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Corel Linux strategy unchanged, despite Microsoft deal

Oct 11, 2000, 14:42 (25 Talkback[s])
(Other stories by John Geralds)

By John Geralds, VNU Net

Desktop applications software vendor Corel said its commitment to Linux remains strong despite last week's $135m investment by Microsoft, the Linux community's biggest competitor.

Last week Microsoft surprised the industry when it announced plans to pump cash into the Canadian vendor, which produces Windows-based software such as Wordperfect that competes with the Redmond giant's own desktop products. Corel has also ported many of its applications to Linux and also distributes the open source operating system.

Speaking to vnunet.com, Derek Burney, who assumed the chief executive position at Corel full time just after the announcement was made, admitted that the company has had its "ups and downs" with Microsoft. However, the alliance will "enhance our efforts for web services. Both companies will get a lot out of it", he said.

As part of the investment, Corel will use Microsoft .Net as a development platform to help it web-enable both its Linux and Windows-based applications. Corel hopes this will allow it to improve its so-called apps-for-rent and electronic software distribution strategies.

Both vendors will also work together to support the development, testing and marketing of new products related to the .Net platform.

A Corel spokesman said: "Our Linux strategy hasn't changed at all [following Microsoft's investment]. We're committed to Linux. In our eyes, Microsoft's investment is a tremendous help to our efforts to integrate Linux and our other apps with the web. Microsoft doesn't have any influence over us or the way we do business."

Burney said Corel's future lies in the internet and believes there are some interesting web-related technologies that have yet to be created. "What you want to do is have an application designed to run on the internet from the beginning," he said.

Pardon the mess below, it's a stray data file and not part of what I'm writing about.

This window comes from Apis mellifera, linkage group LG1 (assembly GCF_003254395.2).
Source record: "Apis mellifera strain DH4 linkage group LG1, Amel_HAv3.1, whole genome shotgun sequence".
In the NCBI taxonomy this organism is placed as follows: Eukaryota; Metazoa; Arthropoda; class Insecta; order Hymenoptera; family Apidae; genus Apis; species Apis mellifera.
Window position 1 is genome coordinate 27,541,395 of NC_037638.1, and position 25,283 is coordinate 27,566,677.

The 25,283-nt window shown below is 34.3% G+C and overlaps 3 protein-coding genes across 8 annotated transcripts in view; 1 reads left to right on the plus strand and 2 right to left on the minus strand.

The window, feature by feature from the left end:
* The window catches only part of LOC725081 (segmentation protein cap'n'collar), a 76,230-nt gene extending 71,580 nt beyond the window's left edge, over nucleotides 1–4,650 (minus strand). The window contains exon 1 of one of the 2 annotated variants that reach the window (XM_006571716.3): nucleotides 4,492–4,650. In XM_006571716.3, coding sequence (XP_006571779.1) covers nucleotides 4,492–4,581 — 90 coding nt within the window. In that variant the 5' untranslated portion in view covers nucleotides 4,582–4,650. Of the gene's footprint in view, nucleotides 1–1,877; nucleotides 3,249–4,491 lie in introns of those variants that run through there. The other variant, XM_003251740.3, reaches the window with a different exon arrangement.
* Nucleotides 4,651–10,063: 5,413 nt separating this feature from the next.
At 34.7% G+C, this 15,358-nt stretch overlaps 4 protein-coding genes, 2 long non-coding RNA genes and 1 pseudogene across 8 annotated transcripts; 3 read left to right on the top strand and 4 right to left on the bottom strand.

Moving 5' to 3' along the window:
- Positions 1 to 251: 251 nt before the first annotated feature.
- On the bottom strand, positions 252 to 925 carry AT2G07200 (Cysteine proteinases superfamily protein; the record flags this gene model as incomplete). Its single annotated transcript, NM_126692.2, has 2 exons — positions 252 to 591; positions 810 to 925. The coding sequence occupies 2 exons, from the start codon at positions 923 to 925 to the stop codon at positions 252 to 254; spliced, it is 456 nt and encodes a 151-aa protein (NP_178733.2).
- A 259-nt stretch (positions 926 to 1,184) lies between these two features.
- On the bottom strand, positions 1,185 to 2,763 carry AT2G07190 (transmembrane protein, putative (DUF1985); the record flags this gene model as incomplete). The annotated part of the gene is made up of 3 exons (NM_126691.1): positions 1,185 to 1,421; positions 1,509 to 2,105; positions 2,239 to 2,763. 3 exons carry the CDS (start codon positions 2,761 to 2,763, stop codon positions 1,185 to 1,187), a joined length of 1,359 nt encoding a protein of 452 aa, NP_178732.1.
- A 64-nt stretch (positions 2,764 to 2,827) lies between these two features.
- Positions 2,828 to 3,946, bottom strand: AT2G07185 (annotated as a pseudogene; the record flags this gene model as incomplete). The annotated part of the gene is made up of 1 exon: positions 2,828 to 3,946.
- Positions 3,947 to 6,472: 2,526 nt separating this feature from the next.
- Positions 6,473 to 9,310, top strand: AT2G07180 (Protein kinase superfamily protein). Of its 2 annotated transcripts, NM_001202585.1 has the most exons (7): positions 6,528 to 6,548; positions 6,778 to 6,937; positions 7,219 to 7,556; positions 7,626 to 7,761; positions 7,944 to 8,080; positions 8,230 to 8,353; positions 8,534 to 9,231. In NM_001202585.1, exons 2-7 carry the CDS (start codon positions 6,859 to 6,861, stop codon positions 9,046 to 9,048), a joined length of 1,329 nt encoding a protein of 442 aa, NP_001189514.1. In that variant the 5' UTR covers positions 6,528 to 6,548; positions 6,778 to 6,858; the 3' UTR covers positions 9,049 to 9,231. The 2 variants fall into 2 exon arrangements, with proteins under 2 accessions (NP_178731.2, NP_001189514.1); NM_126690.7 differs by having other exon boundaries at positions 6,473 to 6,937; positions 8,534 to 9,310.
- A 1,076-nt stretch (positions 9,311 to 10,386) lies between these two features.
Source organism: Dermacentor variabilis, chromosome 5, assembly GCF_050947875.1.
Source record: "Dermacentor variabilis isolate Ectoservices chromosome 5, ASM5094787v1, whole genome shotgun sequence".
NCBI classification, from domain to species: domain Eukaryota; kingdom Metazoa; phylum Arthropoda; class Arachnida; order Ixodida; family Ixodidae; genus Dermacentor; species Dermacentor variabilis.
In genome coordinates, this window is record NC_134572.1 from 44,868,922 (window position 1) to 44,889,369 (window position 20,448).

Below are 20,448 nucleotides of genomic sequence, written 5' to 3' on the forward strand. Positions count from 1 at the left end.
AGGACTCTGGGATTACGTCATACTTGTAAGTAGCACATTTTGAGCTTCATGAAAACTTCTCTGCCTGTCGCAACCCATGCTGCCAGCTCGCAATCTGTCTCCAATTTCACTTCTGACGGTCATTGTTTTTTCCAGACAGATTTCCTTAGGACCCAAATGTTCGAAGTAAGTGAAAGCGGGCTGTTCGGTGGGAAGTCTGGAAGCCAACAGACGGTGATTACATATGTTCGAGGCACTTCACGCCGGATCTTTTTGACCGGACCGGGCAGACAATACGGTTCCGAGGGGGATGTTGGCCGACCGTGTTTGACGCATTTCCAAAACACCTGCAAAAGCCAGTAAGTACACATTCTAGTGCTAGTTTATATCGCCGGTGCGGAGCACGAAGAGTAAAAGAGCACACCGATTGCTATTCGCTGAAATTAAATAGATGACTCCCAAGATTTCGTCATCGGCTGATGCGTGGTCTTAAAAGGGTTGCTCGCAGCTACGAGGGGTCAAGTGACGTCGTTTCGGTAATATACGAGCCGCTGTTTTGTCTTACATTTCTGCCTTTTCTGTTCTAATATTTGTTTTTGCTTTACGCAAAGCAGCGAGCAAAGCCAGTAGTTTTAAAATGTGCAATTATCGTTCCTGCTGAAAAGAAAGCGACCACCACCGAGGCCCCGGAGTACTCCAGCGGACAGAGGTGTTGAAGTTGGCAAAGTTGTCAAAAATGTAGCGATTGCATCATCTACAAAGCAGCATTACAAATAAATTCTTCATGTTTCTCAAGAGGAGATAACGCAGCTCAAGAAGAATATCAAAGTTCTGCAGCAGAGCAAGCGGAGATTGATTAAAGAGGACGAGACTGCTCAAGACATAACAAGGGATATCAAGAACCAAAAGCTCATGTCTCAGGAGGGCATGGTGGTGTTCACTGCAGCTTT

"Our most recent work has focused on strategies to move our applications, including CorelDraw and Wordperfect, as well as Corel Linux OS, on to the web."

However, some analysts have questioned the motives of Microsoft's investment. The Redmond giant has also signed .Net initiatives with software competitors IBM and Ariba.

Charles King, senior analyst at Zona Research, said: "Why try to shove Microsoft Office down every consumer's throat when you can cut a deal, make some friends, bring happy users of Wordperfect and CorelDraw inside an ever-widening web-enabled tent, and shove a stick into the eyes of myriad critics who claim Microsoft can't play nice with the competition?"

Corel is expected to release version 10 of its CorelDraw graphics software next month, which will represent one of the product's biggest upgrades. The next version of Wordperfect Office Suite is scheduled to be released in 2001. The company also expects to add server and enterprise editions of Linux to its version of the operating system optimised for desktops.

Corel has been in financial trouble since a proposed merger with Inprise/Borland, which had $240m in cash reserves, was called off in May this year when Inprise shareholders balked at the terms of the deal. In August, founder and former chief executive Michael Cowpland resigned from the company.

Things started to look bright for Corel in September when it announced that an unidentified institutional investor planned to buy about 20 per cent of its stock for more than $50m.

The software maker also embarked on a scheme last month to cut costs by $40m a year. The plan affected 139 jobs in its engineering operations in Dublin, which it has consolidated with its headquarters in Ottawa, Canada. Professional services, manufacturing and distribution have remained in Dublin.

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